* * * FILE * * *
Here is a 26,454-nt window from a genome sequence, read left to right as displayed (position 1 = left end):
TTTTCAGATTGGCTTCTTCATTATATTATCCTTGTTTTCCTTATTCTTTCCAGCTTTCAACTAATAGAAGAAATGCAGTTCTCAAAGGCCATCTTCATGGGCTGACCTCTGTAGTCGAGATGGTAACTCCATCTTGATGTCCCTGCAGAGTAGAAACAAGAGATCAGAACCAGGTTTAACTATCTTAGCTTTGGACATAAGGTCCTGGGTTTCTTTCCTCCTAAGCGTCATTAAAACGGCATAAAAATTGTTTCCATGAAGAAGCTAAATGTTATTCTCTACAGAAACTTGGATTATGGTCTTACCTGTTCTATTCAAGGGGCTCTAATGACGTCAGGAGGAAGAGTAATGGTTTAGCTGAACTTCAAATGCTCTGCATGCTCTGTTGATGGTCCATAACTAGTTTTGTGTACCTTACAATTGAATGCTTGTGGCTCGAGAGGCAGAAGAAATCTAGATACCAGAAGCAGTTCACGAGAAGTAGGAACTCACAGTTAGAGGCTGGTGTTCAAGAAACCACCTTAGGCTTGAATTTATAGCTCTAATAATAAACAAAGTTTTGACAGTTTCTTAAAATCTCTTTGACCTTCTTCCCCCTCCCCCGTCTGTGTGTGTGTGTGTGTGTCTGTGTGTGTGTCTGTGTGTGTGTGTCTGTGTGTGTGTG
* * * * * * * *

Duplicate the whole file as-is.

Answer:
Here is a 26,454-nt window from a genome sequence, read left to right as displayed (position 1 = left end):
TTTTCAGATTGGCTTCTTCATTATATTATCCTTGTTTTCCTTATTCTTTCCAGCTTTCAACTAATAGAAGAAATGCAGTTCTCAAAGGCCATCTTCATGGGCTGACCTCTGTAGTCGAGATGGTAACTCCATCTTGATGTCCCTGCAGAGTAGAAACAAGAGATCAGAACCAGGTTTAACTATCTTAGCTTTGGACATAAGGTCCTGGGTTTCTTTCCTCCTAAGCGTCATTAAAACGGCATAAAAATTGTTTCCATGAAGAAGCTAAATGTTATTCTCTACAGAAACTTGGATTATGGTCTTACCTGTTCTATTCAAGGGGCTCTAATGACGTCAGGAGGAAGAGTAATGGTTTAGCTGAACTTCAAATGCTCTGCATGCTCTGTTGATGGTCCATAACTAGTTTTGTGTACCTTACAATTGAATGCTTGTGGCTCGAGAGGCAGAAGAAATCTAGATACCAGAAGCAGTTCACGAGAAGTAGGAACTCACAGTTAGAGGCTGGTGTTCAAGAAACCACCTTAGGCTTGAATTTATAGCTCTAATAATAAACAAAGTTTTGACAGTTTCTTAAAATCTCTTTGACCTTCTTCCCCCTCCCCCGTCTGTGTGTGTGTGTGTGTGTCTGTGTGTGTGTCTGTGTGTGTGTGTCTGTGTGTGTGTG